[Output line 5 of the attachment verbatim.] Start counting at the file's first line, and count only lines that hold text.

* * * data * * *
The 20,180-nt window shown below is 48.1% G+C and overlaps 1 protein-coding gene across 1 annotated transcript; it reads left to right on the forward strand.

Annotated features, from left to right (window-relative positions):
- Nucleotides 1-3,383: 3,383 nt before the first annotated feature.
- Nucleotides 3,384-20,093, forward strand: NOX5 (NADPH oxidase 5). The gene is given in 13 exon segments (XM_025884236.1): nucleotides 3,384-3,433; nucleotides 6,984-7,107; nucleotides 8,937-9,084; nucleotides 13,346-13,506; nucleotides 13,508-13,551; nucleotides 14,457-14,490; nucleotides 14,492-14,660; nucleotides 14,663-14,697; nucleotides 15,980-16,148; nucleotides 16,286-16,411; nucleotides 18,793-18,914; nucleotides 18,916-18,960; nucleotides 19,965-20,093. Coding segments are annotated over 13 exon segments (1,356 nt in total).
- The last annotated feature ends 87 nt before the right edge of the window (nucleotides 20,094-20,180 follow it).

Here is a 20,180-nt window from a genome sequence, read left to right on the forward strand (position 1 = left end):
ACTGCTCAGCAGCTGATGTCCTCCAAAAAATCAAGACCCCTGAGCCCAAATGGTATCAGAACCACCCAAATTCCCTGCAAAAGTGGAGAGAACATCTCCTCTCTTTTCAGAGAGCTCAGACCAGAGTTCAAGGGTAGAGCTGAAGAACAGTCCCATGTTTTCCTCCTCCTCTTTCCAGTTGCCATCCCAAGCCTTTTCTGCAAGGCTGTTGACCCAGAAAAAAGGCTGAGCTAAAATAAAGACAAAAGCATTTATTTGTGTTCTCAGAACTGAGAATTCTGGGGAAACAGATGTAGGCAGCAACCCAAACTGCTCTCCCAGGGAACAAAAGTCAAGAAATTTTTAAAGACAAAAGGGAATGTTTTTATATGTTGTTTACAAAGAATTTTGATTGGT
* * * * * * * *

- The last annotated feature ends 87 nt before the right edge of the window (nucleotides 20,094-20,180 follow it).